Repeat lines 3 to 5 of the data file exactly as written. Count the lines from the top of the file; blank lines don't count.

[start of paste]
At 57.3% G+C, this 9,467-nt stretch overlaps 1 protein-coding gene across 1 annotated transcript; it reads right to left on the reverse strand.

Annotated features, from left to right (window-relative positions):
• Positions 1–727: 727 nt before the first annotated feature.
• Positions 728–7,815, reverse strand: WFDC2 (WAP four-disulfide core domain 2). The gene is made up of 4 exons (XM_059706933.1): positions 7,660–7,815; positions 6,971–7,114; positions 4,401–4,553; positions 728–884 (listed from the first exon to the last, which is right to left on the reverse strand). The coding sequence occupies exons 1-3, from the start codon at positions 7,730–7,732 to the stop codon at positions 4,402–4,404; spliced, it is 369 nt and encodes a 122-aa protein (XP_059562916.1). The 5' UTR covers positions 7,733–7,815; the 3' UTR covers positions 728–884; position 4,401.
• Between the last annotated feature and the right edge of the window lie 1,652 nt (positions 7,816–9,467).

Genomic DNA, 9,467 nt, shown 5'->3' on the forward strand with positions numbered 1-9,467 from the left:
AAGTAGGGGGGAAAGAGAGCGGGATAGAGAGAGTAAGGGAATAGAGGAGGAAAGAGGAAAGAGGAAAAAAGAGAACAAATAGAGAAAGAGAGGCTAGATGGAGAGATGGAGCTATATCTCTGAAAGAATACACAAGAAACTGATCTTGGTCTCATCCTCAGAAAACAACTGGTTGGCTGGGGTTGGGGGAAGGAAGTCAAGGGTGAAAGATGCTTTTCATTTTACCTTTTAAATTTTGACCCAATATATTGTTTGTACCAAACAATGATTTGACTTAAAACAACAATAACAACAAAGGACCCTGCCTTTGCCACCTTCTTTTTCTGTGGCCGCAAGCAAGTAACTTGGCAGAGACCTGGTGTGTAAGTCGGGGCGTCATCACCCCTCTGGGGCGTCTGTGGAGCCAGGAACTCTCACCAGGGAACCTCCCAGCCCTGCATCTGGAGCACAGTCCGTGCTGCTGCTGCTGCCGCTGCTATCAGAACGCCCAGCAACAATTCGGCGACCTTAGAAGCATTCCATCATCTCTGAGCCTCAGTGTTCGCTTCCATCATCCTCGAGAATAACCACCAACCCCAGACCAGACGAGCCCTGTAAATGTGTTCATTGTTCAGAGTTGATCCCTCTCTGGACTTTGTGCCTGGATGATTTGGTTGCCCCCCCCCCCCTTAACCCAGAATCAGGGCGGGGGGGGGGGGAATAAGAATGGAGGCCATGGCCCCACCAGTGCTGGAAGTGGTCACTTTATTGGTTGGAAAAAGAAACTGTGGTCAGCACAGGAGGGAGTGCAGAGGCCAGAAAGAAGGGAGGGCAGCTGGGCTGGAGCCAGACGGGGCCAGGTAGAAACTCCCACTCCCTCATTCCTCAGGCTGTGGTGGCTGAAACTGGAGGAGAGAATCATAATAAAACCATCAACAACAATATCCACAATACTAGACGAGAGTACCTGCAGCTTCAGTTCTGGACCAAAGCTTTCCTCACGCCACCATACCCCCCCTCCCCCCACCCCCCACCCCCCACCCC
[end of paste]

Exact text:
• Positions 1–727: 727 nt before the first annotated feature.
• Positions 728–7,815, reverse strand: WFDC2 (WAP four-disulfide core domain 2). The gene is made up of 4 exons (XM_059706933.1): positions 7,660–7,815; positions 6,971–7,114; positions 4,401–4,553; positions 728–884 (listed from the first exon to the last, which is right to left on the reverse strand). The coding sequence occupies exons 1-3, from the start codon at positions 7,730–7,732 to the stop codon at positions 4,402–4,404; spliced, it is 369 nt and encodes a 122-aa protein (XP_059562916.1). The 5' UTR covers positions 7,733–7,815; the 3' UTR covers positions 728–884; position 4,401.
• Between the last annotated feature and the right edge of the window lie 1,652 nt (positions 7,816–9,467).